Leaving the building, it was oddly comforting to see the world we knew still there. It reinforced the feeling that what had bombarded our senses was as much an invention of the proprietor as was his excellent food. Due at least in part to the ouzo, we had fallen hypnotically into the ambiance of a cleverly-constructed theme house and were yet to pull ourselves out of it. Our feelings were ambivalent, part pleasure at having been so pleasantly taken, and part frustration at not knowing how it all worked. We stood there looking back at the isolated, dull-brown building and the caldera that lay inches from where it ended, finally deciding that what we'd seen had to be some kind of hologram. This still suggested more sophistication than a small restaurant would be expected to possess, but a hologram would at least explain why we were able to see moving smoke.

Our simple lunch having become something of an obsession, we stopped at a book store on our way back to the boat to search for information on Ancient Thira. We then spent an hour in our car reading about the Minoans and the terrible explosion that ended the most advanced civilization of that day. Still not ready to let it go, we then toured Akrotiri, a nearby archeological site buried by that eruption, there noting the similarity of the restaurant to these ancient buildings. Not surprising; the owner, clever as he obviously was, would imitate as much of it as he could.

Tired but content, Cassie and I headed back to the boat to gather Matt and Kate for dinner, resolving to tell them just enough to tickle their interest. At the restaurant, we would shoot a wink at the owner to let him know they were not yet in on the game. This day that had started out as an intention to fulfill a reluctant promise to a waiter back in Athens had now become much more than that.

We filled Matt and Kate with anticipation, not only for food whose quality we could barely describe, but for the restaurant's highly unique atmosphere. We hinted that there was something supernatural about the place, something they would have to see to believe. The skepticism we saw in their eyes only added to our pleasure.


There was a slight hesitation in our friends' walk as they saw for the first time the narrow isthmus that led the way to the restaurant's entrance. But doubt was soon replaced by delight as they pushed across then entered the dining room. The evening light, now supplied totally by oil lamps, led us quickly into the ambiance of Ancient Thira, and pleasure became etched in their faces as they explored with their eyes as we had done earlier in the day. The owner was exactly where he had been upon our earlier entrance, and the expression on his face said he was expecting us. Using sign rather than the English I knew he understood, I indicated a table that was closer to the magic window than any other, and without hesitation, he led us right to it. Once seated, we indicated a round of what I continued to think of as ouzo, and our evening began.

I was taken aback a short time later by the expression on Cassie's face, one of confusion mixed with a hint of discomfort. It made me follow where she was looking. Earlier today our fellow diners had included one middle-aged couple and four men with white hair and shadowy beards. Those same people were here now, they and no others. The shrug I tossed Cassie was more to put me at ease than her, but in time we were both back to enjoying our drinks and dinner.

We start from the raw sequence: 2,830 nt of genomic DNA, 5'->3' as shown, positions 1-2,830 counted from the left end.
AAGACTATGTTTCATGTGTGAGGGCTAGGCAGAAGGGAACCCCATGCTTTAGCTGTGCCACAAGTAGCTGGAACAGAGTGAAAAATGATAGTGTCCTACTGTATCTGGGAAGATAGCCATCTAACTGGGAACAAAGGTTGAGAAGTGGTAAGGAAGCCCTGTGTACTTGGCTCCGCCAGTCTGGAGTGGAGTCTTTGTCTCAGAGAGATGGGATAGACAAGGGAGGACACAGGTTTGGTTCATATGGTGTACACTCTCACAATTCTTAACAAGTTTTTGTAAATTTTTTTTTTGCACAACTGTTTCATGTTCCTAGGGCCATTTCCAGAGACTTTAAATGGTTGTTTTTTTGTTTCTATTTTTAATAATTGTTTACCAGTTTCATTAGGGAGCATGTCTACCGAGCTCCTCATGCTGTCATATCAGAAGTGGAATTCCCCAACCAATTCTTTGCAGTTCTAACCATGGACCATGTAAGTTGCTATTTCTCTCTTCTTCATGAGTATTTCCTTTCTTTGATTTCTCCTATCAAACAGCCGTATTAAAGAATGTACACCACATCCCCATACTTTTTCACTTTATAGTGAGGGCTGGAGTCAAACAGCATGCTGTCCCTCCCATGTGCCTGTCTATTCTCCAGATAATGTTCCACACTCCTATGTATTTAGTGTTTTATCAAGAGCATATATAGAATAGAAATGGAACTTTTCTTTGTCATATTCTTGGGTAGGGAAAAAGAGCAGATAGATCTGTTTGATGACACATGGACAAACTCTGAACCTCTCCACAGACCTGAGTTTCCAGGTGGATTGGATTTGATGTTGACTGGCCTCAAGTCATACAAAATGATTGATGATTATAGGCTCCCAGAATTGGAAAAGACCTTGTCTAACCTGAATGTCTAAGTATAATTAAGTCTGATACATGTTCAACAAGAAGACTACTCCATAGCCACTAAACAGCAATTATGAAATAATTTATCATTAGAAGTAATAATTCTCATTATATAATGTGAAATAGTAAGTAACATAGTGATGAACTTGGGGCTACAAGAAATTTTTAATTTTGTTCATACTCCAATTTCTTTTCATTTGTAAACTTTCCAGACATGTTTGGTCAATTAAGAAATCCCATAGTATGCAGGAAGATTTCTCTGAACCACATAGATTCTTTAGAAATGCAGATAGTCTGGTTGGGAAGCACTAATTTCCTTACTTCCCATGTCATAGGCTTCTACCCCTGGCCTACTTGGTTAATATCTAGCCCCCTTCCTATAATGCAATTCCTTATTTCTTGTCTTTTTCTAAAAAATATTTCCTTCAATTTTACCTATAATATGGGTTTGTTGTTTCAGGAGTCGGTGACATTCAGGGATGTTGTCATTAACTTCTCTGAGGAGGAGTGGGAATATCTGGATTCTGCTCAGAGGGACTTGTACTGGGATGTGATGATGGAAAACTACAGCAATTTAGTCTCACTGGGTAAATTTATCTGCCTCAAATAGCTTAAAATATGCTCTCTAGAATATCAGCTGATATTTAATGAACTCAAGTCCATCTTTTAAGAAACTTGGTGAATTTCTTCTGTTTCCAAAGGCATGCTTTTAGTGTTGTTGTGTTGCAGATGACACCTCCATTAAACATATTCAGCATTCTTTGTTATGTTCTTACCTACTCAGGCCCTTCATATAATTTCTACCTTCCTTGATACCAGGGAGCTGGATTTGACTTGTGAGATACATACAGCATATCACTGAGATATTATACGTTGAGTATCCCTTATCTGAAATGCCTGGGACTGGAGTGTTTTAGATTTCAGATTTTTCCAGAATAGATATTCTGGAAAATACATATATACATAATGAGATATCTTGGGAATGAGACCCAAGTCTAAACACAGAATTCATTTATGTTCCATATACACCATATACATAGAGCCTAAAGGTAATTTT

We got the reaction we were looking for when, after another unbelievable meal, I indicated the window that I knew our companions had not given much thought to, and pointed out that we were sitting on the edge of a cliff. They showed first confusion then curiosity, the latter coupled with suspicion as they caught our smiles. I had prepared a bit of humor, claiming I saw only a caldera, but their expressions drained this from me. Just as well since, with the softer lighting now permitting me to see a glow at the top of the mountain, I was as much in awe as they. It was with considerable effort that I pulled away enough to tell the story of our earlier experience, adding what Cassie and I suspected was happening.

The moment was lost when we realized that there was someone moving out there, a man heading down the mountain toward us, a disturbed look on his face and a hint of urgency in his step.

The epitome of bad timing, at that exact moment the rumbling we had felt during our earlier visit began anew. We had expected something along these lines, and even planned to act frightened as we knew Matt and Kate would be, but this rumbling was louder than I remembered. For my own benefit as much as everyone else's, I dismissed this as part of the act, adding that a hologram would explain the moving figure.

My words appeared hollow when the owner, spotting what held our attention, fled to an expression of shock. Surprising us by its suddenness and intensity, he sped to the door by the window, threw it open and ran outside, not bothering to close the door behind him. We watched as he raced toward the descending figure waving his hands and shouting something in what I could only imagine was Greek. Oddly disturbed, I began to look forward to the evening's end when all would be revealed and laughter could replace uncertainty. I also looked forward to a stiff drink back on the boat as the four of us unwound from a ruse delivered in too convincing a manner.

Responding to the owner's words and gestures, the descending man stopped in his tracks and a conversation ensued, punctuated by violent waving of hands. Cassie said it for all of us when she pointed out that our host was talking to a holographic image. Was he timing his reaction to what he knew would appear on the screen, or was it possible that this tiny restaurant was sophisticated enough to project a real-time figure?